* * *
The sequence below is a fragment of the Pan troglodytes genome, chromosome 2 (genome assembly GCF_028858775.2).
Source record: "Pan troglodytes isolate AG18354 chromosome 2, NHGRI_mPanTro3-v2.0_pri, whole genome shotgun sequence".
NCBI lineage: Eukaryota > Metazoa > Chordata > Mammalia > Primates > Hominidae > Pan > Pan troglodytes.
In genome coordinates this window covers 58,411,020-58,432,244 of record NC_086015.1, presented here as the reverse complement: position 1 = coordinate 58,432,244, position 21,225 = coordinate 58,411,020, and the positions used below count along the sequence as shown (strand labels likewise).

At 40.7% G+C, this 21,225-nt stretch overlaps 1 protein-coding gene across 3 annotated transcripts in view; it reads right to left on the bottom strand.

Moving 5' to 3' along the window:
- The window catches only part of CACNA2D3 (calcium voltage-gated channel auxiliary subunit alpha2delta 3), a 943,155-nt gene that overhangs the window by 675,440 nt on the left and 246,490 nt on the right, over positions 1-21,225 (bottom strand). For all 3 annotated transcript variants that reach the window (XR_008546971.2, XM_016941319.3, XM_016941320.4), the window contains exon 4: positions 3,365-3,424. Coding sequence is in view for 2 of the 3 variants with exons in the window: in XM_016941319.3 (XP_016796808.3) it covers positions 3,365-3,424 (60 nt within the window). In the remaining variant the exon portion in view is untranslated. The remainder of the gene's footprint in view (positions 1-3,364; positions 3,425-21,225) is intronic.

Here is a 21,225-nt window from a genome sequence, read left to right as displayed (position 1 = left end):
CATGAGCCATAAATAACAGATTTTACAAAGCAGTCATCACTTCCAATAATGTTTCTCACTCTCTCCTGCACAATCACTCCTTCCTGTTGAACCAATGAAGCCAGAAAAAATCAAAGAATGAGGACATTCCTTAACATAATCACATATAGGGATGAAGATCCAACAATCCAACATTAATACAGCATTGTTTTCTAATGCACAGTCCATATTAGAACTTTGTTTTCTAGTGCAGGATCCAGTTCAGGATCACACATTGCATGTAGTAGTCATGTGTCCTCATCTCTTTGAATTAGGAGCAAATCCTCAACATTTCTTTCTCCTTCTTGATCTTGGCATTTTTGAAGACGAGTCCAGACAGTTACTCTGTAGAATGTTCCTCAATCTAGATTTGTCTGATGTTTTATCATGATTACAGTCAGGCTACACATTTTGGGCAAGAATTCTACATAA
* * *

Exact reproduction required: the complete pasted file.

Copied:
The sequence below is a fragment of the Pan troglodytes genome, chromosome 2 (genome assembly GCF_028858775.2).
Source record: "Pan troglodytes isolate AG18354 chromosome 2, NHGRI_mPanTro3-v2.0_pri, whole genome shotgun sequence".
NCBI lineage: Eukaryota > Metazoa > Chordata > Mammalia > Primates > Hominidae > Pan > Pan troglodytes.
In genome coordinates this window covers 58,411,020-58,432,244 of record NC_086015.1, presented here as the reverse complement: position 1 = coordinate 58,432,244, position 21,225 = coordinate 58,411,020, and the positions used below count along the sequence as shown (strand labels likewise).

At 40.7% G+C, this 21,225-nt stretch overlaps 1 protein-coding gene across 3 annotated transcripts in view; it reads right to left on the bottom strand.

Moving 5' to 3' along the window:
- The window catches only part of CACNA2D3 (calcium voltage-gated channel auxiliary subunit alpha2delta 3), a 943,155-nt gene that overhangs the window by 675,440 nt on the left and 246,490 nt on the right, over positions 1-21,225 (bottom strand). For all 3 annotated transcript variants that reach the window (XR_008546971.2, XM_016941319.3, XM_016941320.4), the window contains exon 4: positions 3,365-3,424. Coding sequence is in view for 2 of the 3 variants with exons in the window: in XM_016941319.3 (XP_016796808.3) it covers positions 3,365-3,424 (60 nt within the window). In the remaining variant the exon portion in view is untranslated. The remainder of the gene's footprint in view (positions 1-3,364; positions 3,425-21,225) is intronic.

Here is a 21,225-nt window from a genome sequence, read left to right as displayed (position 1 = left end):
CATGAGCCATAAATAACAGATTTTACAAAGCAGTCATCACTTCCAATAATGTTTCTCACTCTCTCCTGCACAATCACTCCTTCCTGTTGAACCAATGAAGCCAGAAAAAATCAAAGAATGAGGACATTCCTTAACATAATCACATATAGGGATGAAGATCCAACAATCCAACATTAATACAGCATTGTTTTCTAATGCACAGTCCATATTAGAACTTTGTTTTCTAGTGCAGGATCCAGTTCAGGATCACACATTGCATGTAGTAGTCATGTGTCCTCATCTCTTTGAATTAGGAGCAAATCCTCAACATTTCTTTCTCCTTCTTGATCTTGGCATTTTTGAAGACGAGTCCAGACAGTTACTCTGTAGAATGTTCCTCAATCTAGATTTGTCTGATGTTTTATCATGATTACAGTCAGGCTACACATTTTGGGCAAGAATTCTACATAA